Welcome back to part three of my specification building series of blogs. If you’ve read the preceding blogs then you should be well versed in specification building up to the constraint section of the specification. The goal of this series is to demystify using the System/Segment Specification Report. My hope is that this helps you understand how to model in GENESYS in a way that will allow the report to work as it’s intended and build a truly model-based specification for you.
Let’s finish our look at the GENESYS specification and cover the 3 remaining sections. Buckle up – we have some verifying to do! The last two major sections of the standard specification template are the Qualification section and Requirements Traceability sections. Optionally, you can include the behavior diagrams as an appendix to aid in the understanding of your specification (highly recommended).
Let’s start with the Qualification Provisions section. This section by default outputs the VCRM. No, that’s not some kind of medical condition – it’s the Verification Cross Reference Matrix. This section outputs the systems proof, or how you verify the requirement statements made throughout your model that were pulled into this specification. The GENESYS meta-model separates a requirement statement (remember requirement “shall” statements can be written into the function or any other specification entity’s description…) from its verification aspects. Verification aspects define how you are going to verify the requirement.
Typically, a verification requirement requires 5 pieces of information to be complete – the Objective of the verification, the method of verification (typically Analysis, Inspection, Demonstration or Test), the Environment the verification is to be performed in, the success criteria for the verification, and if there are any special conditions of the verification that need to be conveyed. These 5 aspects (Objective, Method, Environment, Success Criteria, Special Conditions – OMESS!) are entered in the verification requirement which is then related to the function, item or other entity that is the specification entity (the entity where the “shall” statement is written).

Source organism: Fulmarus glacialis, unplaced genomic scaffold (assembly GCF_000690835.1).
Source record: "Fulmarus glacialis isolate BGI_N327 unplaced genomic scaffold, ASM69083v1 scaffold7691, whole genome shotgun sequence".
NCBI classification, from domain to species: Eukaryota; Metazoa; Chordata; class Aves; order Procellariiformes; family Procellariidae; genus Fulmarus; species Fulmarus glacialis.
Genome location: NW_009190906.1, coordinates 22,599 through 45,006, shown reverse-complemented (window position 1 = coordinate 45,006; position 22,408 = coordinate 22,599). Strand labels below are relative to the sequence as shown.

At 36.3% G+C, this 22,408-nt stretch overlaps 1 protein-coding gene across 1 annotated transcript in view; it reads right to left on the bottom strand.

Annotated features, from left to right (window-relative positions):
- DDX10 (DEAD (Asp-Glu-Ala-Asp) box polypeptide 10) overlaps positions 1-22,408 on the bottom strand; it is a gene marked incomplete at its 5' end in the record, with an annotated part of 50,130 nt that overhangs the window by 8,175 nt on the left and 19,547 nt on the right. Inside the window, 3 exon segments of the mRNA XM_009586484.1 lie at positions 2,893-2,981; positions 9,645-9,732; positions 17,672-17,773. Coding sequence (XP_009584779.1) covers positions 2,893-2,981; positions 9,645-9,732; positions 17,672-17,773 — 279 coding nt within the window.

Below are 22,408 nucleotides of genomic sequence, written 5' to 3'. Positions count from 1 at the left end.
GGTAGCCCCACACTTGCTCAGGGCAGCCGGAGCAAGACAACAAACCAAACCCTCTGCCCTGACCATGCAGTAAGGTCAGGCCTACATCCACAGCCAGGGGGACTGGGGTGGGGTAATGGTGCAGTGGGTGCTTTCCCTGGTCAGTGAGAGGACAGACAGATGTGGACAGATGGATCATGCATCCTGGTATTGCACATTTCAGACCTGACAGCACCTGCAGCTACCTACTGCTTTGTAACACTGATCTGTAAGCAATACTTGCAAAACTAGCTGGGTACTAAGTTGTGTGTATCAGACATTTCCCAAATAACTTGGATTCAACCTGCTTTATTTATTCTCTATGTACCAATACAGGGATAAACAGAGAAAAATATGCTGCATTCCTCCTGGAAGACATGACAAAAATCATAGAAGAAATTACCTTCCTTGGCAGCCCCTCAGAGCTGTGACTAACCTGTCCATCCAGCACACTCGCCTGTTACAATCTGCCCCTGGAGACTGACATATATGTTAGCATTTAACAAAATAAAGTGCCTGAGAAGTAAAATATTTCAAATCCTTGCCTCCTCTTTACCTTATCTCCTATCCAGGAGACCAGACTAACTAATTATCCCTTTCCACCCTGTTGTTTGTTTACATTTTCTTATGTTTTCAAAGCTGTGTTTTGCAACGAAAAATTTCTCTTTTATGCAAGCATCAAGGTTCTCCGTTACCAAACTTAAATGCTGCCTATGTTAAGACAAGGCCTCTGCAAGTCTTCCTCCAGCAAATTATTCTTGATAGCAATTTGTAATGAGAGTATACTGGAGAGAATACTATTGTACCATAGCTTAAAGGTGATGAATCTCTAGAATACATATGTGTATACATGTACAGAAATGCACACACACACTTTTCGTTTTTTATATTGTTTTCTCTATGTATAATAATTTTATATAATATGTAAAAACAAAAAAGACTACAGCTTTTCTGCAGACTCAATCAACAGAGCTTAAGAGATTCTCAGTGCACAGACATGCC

In the Qualification Provisions section of the spec, GENESYS will pull the requirements that were found, output in the preceding sections and build a table with their verification information. It takes the stored list of requirements and then follows the “verified by” relation to access the verification aspects of the requirement. The table it builds consists of the Requirement name, the verification method, the verification level, the verification status (typically – Not Yet Planned, Planned, In Progress, Completed – Satisfactory, Completed – Unsatisfactory), and finally it follows the relation from the Verification Requirement to the Verification Event information for that Verification Requirement. This completes the VCRM table, and the qualification section. The verification aspects of your model can be further expanded in test plan documentation that you can generate from the model – perhaps the subject for another blog?
The final major content-containing section of the specification is section 5, Requirements Traceability. This section contains the traceability information from the requirements that were output in this specification to the higher-level elements they’re descended from. Just like what happens in the Qualification section, the report will iterate through the set of requirements that were gathered during the execution of the report, and output each of their parent requirements.